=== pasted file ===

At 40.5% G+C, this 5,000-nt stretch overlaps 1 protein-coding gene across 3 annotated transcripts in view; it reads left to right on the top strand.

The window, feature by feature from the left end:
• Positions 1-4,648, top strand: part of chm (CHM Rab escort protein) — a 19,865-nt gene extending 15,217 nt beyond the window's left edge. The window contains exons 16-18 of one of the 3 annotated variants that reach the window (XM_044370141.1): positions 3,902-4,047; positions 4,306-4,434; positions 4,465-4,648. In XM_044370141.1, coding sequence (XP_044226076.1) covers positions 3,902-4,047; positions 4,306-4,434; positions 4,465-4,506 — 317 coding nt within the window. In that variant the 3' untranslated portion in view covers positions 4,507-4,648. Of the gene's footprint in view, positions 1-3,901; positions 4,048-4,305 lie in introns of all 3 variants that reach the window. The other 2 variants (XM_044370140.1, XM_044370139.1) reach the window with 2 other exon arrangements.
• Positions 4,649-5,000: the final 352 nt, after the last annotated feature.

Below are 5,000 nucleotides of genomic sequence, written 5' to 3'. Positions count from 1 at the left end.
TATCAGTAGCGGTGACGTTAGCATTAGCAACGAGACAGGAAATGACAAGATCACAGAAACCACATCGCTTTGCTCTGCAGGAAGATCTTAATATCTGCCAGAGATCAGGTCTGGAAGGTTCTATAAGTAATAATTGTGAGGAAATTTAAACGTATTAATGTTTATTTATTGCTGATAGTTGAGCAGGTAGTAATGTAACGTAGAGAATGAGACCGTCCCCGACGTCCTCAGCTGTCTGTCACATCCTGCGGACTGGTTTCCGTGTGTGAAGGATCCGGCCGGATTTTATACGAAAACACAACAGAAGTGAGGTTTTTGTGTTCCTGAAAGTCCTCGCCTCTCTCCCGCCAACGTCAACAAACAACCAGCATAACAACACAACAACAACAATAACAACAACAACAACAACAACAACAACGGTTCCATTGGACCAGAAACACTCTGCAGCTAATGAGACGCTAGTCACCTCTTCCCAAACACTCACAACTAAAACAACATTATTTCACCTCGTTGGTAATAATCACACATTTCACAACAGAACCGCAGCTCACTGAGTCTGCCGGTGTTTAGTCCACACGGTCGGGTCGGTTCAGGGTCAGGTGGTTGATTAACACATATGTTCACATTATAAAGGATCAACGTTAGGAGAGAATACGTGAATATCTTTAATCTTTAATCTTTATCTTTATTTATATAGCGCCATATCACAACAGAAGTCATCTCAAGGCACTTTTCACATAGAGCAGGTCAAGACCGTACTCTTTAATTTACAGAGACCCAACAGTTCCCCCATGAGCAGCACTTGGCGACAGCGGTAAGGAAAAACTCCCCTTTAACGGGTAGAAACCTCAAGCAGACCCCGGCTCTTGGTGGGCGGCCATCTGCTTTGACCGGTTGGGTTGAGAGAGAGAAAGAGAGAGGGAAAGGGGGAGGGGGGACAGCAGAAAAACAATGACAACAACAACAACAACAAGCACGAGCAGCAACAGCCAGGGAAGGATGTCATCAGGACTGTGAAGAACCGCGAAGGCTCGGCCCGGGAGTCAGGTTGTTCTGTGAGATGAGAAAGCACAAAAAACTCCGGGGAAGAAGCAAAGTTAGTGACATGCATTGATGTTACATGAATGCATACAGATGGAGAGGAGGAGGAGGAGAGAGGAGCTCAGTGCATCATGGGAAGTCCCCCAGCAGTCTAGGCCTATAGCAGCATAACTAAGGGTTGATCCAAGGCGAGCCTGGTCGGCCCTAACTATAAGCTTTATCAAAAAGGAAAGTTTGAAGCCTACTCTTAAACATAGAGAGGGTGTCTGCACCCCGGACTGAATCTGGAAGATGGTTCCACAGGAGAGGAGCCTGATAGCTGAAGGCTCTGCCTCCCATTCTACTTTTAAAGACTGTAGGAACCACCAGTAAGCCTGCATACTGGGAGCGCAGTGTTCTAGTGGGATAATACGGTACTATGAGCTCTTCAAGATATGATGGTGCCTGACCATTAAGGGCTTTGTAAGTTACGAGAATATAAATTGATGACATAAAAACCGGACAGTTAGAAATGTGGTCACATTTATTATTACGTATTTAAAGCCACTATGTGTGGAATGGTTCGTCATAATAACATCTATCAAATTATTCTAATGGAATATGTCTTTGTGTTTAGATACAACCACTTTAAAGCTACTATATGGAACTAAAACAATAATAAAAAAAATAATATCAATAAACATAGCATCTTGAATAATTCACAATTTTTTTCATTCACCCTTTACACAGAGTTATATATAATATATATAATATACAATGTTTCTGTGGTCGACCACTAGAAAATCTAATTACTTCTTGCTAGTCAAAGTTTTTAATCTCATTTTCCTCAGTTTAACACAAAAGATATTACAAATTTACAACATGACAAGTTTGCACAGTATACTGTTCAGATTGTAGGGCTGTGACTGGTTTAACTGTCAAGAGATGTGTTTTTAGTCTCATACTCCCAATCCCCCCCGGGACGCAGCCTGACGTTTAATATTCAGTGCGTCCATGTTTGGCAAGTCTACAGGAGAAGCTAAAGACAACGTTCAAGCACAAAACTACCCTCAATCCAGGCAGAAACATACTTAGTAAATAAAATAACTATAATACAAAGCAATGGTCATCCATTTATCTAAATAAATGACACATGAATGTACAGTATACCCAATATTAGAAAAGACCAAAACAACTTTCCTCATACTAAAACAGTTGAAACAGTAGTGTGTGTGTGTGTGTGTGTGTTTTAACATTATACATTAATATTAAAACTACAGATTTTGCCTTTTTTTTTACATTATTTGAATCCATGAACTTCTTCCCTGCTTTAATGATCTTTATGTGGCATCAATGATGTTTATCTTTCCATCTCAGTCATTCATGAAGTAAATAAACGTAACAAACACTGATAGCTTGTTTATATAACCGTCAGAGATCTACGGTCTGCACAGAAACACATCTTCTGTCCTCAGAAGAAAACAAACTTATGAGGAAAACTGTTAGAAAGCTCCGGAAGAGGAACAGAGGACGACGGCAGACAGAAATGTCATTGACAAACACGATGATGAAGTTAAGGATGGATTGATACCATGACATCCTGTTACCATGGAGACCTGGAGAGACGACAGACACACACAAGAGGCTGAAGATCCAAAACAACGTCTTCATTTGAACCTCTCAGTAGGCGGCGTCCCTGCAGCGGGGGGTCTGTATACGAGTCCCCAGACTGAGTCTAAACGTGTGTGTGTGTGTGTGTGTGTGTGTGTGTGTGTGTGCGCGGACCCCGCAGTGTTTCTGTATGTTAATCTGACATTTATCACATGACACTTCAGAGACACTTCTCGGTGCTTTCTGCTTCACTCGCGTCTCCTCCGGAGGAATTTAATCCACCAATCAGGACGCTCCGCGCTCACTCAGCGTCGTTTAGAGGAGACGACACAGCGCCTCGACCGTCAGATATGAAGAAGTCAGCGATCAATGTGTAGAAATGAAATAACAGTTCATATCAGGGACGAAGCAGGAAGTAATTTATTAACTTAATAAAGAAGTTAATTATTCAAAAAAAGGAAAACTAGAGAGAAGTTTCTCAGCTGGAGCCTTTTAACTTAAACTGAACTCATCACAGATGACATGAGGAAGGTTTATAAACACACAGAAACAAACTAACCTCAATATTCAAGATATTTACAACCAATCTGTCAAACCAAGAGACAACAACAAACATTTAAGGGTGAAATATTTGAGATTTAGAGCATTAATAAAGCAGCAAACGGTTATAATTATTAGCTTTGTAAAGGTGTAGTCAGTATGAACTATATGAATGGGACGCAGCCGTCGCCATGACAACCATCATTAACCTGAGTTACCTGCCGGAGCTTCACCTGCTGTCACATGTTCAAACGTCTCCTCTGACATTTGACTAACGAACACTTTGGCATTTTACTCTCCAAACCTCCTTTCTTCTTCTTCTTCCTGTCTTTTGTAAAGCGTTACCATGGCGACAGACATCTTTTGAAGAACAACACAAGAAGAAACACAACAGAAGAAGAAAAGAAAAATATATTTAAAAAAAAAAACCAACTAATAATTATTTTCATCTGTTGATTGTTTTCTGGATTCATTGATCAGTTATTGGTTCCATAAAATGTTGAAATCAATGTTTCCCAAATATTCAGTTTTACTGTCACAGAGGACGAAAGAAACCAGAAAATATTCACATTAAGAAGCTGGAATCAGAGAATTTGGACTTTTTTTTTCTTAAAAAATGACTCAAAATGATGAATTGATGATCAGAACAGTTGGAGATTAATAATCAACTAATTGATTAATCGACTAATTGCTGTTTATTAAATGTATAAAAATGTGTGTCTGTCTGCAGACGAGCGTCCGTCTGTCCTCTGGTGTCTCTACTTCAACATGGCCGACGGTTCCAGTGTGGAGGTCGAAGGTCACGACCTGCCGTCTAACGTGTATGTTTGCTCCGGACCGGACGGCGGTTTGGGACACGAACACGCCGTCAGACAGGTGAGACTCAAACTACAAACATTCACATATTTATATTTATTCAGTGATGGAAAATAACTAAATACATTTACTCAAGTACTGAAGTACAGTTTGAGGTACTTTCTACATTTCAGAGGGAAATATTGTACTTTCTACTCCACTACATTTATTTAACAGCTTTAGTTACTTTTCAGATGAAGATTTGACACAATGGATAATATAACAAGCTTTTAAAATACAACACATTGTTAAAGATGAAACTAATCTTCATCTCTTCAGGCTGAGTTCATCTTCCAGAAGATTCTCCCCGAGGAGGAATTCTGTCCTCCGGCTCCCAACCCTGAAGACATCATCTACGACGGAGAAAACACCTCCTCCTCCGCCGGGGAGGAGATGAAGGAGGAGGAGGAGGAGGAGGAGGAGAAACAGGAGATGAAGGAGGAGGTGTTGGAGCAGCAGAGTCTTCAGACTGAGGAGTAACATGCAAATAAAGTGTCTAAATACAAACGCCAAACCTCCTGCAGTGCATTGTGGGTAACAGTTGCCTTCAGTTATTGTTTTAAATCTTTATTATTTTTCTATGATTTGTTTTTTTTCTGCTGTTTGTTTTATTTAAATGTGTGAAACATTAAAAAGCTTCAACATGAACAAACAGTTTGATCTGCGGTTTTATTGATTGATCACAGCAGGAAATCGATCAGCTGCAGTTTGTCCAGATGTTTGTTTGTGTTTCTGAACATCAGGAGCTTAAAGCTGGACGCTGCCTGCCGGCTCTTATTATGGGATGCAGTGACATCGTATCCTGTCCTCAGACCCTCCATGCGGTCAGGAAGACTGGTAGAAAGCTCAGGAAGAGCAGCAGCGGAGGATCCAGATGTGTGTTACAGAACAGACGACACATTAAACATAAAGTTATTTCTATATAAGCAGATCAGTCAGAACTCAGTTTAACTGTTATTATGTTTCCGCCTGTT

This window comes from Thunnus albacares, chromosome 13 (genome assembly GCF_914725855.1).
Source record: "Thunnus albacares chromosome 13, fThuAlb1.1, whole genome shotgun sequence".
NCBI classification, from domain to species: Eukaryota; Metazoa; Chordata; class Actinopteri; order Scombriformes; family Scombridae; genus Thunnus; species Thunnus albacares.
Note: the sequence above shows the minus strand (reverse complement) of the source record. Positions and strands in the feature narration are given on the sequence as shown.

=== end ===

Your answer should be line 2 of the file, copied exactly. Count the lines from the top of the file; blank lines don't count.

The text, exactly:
The window, feature by feature from the left end: